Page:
Neuroanatomy, Nucleus Raphe

Article Author:
Emily Walker
Article Editor:
Prasanna Tadi
Updated:
6/16/2019 12:30:17 PM
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Neuroanatomy, Nucleus Raphe

Introduction

The raphe nuclei are positioned midline in the brainstem throughout the midbrain, pons, and medulla. These nuclei contain primarily serotonergic neurons, which release serotonin (5-hydroxytryptamine) with autocrine and paracrine effects, as well as synaptic connections. Serotonin generation comes from L-tryptophan via a two-step process catalyzed by tryptophan hydroxylase and L-aromatic amino acid decarboxylase. Upon release, serotonin binds a 5-HT receptor postsynaptically, subtypes of which exert different physiologic effects. Presynaptic 5-HT autoreceptors modulate the subsequent release of serotonin. The serotonin reuptake transporter (SERT) is responsible for presynaptic reuptake. Serotonin primarily metabolized by monoamine oxidase.[1] 

The more rostral nuclei located in the midbrain and rostral pons – caudal linear nucleus, dorsal raphe, and median raphe – have projections which extend to forebrain structures. These projections modulate behavioral and emotional functioning, including mood regulation, memory, and sleep-wake cycle. The caudal nuclei of the caudal pons and medulla– raphe magnus, raphe obscurus, and raphe pallidus – primarily project to spinal cord structures; this occurs via parallel projections to ventral, intermediate, and dorsal columns. They modulate nociception and movement.[2]

A decrease of serotonergic input to the limbic system has been the longstanding and primary model for the pathogenesis of major depression. Decreased synthesis of serotonin, low-affinity binding to post-synaptic receptors, increased the response of presynaptic autoreceptors, and rapid degradation of serotonin all carry links to clinical depression. These differences in physiology are often due to genetic polymorphisms, explaining increased susceptibility in patients with a family history of depression. While the pathogenesis of depression is understood to be multifactorial in most patients, augmentation of serotonergic transmission with selective serotonin reuptake inhibitors (SSRIs) has been the longstanding first-line treatment for depression.[3]

Structure and Function

The raphe nuclei divide into rostral and caudal groupings. The rostral group contains the majority of serotonergic neurons in the brain. Within this set is the caudal linear nucleus, which contains serotonergic, catecholaminergic, and substance P producing neurons. The dorsal raphe nucleus is situated between the oculomotor nucleus and mid-pons, extending from midline to the periaqueductal gray. The median raphe extends from the caudal edge of the superior cerebellar peduncles to the motor nucleus of V. Afferents for the dorsal raphe and median raphe come from the limbic system. Glutamatergic innervation comes from hypothalamic nuclei, ventral tegmental area, and the cingulate cortex, while GABAergic innervation is provided by the hypothalamus as well. The efferents of the rostral group project via two paths, one to the lateral cortex via the internal capsule, and the other to the hypothalamus, amygdala, hippocampus, and medial cortex by way of the medial forebrain bundle. Cortical innervation primarily concentrates in layer IV.[2]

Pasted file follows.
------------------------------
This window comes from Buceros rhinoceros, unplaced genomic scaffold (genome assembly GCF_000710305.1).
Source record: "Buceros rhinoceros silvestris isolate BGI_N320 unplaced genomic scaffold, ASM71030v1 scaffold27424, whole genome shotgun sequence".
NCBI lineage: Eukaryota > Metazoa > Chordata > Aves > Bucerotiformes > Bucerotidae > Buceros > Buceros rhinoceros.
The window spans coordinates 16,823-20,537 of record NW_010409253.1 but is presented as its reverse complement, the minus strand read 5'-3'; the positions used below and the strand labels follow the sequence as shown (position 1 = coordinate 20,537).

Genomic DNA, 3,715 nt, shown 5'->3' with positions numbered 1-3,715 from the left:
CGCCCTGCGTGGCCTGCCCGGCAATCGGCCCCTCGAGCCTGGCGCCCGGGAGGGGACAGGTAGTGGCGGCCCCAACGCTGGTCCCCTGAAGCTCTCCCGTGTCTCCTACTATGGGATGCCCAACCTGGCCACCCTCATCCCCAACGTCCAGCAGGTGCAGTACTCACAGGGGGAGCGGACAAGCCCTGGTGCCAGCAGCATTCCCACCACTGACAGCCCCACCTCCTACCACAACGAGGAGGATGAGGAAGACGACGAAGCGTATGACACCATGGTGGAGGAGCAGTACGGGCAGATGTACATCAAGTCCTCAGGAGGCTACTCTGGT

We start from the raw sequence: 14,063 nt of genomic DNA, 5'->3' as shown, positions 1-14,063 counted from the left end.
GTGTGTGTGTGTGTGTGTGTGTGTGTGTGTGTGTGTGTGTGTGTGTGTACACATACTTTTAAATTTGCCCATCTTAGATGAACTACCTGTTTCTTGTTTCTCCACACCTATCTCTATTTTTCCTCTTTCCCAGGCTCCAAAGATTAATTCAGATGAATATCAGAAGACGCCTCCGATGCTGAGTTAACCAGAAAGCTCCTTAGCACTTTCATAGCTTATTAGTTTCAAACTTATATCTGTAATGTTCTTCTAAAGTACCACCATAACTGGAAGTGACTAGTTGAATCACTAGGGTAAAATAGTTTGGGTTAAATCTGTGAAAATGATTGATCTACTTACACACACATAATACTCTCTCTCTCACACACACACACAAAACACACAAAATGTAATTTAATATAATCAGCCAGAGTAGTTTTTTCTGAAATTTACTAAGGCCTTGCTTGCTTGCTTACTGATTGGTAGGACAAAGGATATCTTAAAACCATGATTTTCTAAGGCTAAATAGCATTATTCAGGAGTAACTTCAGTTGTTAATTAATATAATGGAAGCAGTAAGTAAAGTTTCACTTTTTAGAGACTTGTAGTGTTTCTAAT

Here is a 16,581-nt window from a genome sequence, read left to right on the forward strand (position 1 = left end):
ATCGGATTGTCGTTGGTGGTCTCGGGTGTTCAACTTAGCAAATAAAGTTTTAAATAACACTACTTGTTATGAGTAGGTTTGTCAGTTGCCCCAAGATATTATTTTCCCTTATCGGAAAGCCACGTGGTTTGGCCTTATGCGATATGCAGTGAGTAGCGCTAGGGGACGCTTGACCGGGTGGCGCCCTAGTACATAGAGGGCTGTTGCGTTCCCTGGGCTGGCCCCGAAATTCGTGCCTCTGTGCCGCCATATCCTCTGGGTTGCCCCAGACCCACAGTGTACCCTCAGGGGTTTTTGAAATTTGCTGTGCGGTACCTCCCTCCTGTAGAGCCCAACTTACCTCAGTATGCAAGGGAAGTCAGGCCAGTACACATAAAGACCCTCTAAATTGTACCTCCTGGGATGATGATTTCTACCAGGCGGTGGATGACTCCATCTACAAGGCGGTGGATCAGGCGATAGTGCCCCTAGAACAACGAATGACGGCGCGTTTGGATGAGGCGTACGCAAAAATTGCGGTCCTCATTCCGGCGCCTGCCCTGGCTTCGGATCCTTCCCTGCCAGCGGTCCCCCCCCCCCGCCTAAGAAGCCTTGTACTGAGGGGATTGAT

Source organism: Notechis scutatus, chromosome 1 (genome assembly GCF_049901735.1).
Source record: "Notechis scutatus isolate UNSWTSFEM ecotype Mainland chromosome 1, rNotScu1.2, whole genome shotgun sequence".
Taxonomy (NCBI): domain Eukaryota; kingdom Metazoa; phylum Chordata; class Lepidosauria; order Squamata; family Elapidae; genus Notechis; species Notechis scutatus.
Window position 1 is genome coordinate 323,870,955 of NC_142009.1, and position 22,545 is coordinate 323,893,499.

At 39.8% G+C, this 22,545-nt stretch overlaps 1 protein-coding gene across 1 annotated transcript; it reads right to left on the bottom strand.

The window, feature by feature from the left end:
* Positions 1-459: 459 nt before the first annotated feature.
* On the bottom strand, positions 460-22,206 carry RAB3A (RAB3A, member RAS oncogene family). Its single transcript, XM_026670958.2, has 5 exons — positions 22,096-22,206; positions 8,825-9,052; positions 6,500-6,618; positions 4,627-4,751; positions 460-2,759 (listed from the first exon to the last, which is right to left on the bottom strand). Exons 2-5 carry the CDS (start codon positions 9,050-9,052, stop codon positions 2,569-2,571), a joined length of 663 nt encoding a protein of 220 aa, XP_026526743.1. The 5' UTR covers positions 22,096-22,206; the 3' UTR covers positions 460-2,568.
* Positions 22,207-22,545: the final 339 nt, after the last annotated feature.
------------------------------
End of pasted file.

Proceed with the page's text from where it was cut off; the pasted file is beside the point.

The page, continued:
The caudal group contains raphe magnus, which is midline in the pons at the level of the nucleus of VII. Neurons from raphe magnus produce serotonin, thyrotropin-releasing hormone, and substance P. Raphe obscurus is midline in the dorsal medulla and primarily expresses substance P. Finally, raphe pallidus is between the pyramids. These nuclei receive catecholaminergic innervation from the periaqueductal gray, amygdala, and hypothalamic nuclei. The caudal group projects to the dorsal, intermediate, and ventral horns of the spinal cord by way of two parallels paths.[2]

Serotonergic pathways originating from the raphe nuclei are implicated in a multitude of physiologic and behavioral functions. Corticolimbic projections from the rostral group to the amygdala, hippocampus, thalamus, and basal ganglia modulate emotion, mood, response to stress and cognition. Additional functions include regulation of appetite, sleep cycles, movement, sexual function, and movement.[4] Similarly, raphe nuclear input heavily modifies pain perception. The descending projections modulate the response to painful stimuli in the dorsal horn of the spinal cord. Likewise, serotonergic input to pain-sensitive regions of the thalamus and the hypothalamic arcuate nucleus cells produces an analgesic effect.[5]

Blood Supply and Lymphatics

Because the raphe nuclei pass through the length of the medial brainstem, the blood supply primarily derives from penetrating branches of the basilar artery in the region of the midbrain and pons, and branches of the anterior spinal artery in the medulla.[6]

Surgical Considerations